"A man cave is loosely a male-only space to retreat to, watch sports matches, or play video games."

the Man Cave TV show on the DIY network:
"An exclusive space to hang out in men's homes -- a refuge where they can enjoy what they love"

and of course, from I Love You, Man:
"There's no women allowed in here...This is where I jerk off."

What I find most intriguing here is the implication that a man need's his own space because the woman has claimed the entire rest of the home for herself. No sports, no video games, no loud music, no beer in the woman's territory. Is this how most marriages really work? I certainly hope not. My girlfriend, at least, is a die-hard Packers fan (I don't watch any football), she can drink most men I know under the table, and she can kick my ass at Mario Kart. I guess my question is: if a couple has such disparate interests that they need to spend significant amounts of time apart on a regular basis, can their marriage really be happy at all?

This article blows my mind:
"When Vicki and Brian Meldrum bought their first home four years ago in Cleveland, they made a pact: She could decorate and furnish the rest of the 1,110-square-foot house however she wanted, but the 15-by-10-foot finished basement was his."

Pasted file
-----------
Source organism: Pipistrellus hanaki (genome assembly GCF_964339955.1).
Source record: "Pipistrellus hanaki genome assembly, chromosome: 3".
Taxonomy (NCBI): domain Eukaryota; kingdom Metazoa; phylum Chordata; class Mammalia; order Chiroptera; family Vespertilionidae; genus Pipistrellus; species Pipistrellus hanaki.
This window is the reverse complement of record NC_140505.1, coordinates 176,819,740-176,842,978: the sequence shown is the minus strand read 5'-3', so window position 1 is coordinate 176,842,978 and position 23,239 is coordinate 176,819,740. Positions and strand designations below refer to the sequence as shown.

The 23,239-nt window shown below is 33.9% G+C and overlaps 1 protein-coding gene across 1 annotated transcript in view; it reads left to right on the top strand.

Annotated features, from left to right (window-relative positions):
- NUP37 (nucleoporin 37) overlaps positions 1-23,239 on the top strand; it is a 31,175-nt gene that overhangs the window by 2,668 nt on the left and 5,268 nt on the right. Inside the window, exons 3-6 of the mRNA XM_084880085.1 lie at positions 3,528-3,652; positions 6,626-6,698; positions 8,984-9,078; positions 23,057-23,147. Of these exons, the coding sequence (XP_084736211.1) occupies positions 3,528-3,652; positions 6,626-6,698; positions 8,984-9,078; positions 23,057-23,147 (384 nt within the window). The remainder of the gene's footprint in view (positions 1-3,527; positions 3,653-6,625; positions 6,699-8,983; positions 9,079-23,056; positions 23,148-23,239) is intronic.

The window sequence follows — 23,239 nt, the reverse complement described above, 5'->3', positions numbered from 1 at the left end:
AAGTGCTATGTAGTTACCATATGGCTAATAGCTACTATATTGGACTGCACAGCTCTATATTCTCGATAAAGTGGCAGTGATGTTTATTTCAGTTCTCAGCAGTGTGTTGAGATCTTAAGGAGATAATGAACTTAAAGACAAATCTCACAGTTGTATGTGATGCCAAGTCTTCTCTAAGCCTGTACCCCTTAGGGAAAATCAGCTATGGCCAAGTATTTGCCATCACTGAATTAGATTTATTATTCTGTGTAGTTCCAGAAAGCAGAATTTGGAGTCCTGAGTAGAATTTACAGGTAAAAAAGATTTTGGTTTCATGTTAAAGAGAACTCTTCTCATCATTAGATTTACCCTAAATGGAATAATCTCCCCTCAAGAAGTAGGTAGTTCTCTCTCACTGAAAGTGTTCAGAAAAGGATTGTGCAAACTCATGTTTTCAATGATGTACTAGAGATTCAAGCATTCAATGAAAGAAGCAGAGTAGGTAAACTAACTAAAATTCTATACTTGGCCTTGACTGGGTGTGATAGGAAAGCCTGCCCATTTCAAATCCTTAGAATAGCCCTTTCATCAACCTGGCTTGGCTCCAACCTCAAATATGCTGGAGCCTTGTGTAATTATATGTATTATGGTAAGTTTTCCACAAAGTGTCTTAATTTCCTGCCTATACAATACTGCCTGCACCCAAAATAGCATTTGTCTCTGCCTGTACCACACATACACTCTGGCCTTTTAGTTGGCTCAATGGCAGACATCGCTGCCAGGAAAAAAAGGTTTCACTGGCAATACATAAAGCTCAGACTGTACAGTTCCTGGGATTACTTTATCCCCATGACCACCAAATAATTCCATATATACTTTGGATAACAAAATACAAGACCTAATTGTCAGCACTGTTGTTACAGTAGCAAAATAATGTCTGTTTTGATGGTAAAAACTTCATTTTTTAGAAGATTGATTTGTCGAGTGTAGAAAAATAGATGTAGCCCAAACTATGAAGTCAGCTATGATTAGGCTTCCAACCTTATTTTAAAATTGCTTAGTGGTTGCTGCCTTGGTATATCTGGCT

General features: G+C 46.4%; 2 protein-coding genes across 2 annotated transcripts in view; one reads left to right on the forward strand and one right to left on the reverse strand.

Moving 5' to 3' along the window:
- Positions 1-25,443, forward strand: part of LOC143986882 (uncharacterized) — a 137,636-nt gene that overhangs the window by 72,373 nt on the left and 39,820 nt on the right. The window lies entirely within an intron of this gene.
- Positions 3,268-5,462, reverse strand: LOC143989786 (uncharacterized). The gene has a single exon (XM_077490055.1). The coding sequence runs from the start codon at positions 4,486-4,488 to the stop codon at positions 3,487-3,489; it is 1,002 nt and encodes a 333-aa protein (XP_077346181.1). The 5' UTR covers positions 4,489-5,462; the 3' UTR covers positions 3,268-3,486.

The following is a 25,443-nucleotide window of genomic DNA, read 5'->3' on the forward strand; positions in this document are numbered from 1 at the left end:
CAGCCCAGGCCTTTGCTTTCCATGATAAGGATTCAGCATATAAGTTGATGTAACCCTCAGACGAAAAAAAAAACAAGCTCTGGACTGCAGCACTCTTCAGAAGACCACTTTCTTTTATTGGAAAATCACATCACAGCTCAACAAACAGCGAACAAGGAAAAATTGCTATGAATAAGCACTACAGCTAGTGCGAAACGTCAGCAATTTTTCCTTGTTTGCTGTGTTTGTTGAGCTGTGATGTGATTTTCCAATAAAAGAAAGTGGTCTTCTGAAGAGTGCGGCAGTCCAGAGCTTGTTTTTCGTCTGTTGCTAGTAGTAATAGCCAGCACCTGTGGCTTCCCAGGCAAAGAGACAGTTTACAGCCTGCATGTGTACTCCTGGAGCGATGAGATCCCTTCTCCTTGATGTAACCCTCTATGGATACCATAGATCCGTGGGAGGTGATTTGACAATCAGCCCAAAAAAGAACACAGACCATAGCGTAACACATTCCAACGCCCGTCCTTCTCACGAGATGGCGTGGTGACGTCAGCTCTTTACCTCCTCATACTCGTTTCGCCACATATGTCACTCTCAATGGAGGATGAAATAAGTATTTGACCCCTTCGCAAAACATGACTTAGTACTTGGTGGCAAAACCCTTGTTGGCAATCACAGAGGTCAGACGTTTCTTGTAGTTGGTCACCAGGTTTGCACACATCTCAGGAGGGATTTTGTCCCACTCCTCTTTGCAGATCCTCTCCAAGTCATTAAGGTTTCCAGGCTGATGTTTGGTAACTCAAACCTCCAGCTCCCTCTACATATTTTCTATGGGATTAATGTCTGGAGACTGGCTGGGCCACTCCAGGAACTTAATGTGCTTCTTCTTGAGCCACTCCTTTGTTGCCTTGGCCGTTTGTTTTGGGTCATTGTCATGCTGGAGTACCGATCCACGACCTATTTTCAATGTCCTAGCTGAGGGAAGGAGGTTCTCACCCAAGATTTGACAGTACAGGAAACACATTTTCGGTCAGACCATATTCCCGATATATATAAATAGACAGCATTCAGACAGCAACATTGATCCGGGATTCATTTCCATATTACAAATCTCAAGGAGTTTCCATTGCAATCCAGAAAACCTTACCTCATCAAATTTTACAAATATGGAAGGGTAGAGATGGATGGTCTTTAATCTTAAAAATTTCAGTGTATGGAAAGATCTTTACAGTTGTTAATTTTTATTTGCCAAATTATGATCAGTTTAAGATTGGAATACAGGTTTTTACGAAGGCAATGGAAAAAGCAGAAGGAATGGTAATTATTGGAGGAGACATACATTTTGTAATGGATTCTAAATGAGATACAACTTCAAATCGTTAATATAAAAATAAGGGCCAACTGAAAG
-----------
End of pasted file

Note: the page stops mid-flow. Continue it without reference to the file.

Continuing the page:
Really?? Maybe I'm just being naive, but why wouldn't a married couple want their home to be a representation of both of them? Isn't the creation of such a distinct division between the husband's and wife's territory just begging for marital disaster? Apparently not, according to the psychologists interviewed in the article. Oy, and we wonder why the divorce rate among American's is so high. Sorry if I sound glib, but that's just my $.02.

Monday, February 8, 2010

The Super Bowl Hates You

Another year, another Super Bowl. With the game itself even more predictable than usual (if anyone honestly thought the Colts had a chance in hell after watching the pre-game coverage, then they're far less cynical than I am), I was at least expecting to be amused by a few commercials. It's too bad they were without a doubt the weakest bunch in recent memory. Writing this less than 24 hours after the game, I could hardly remember 3 of them.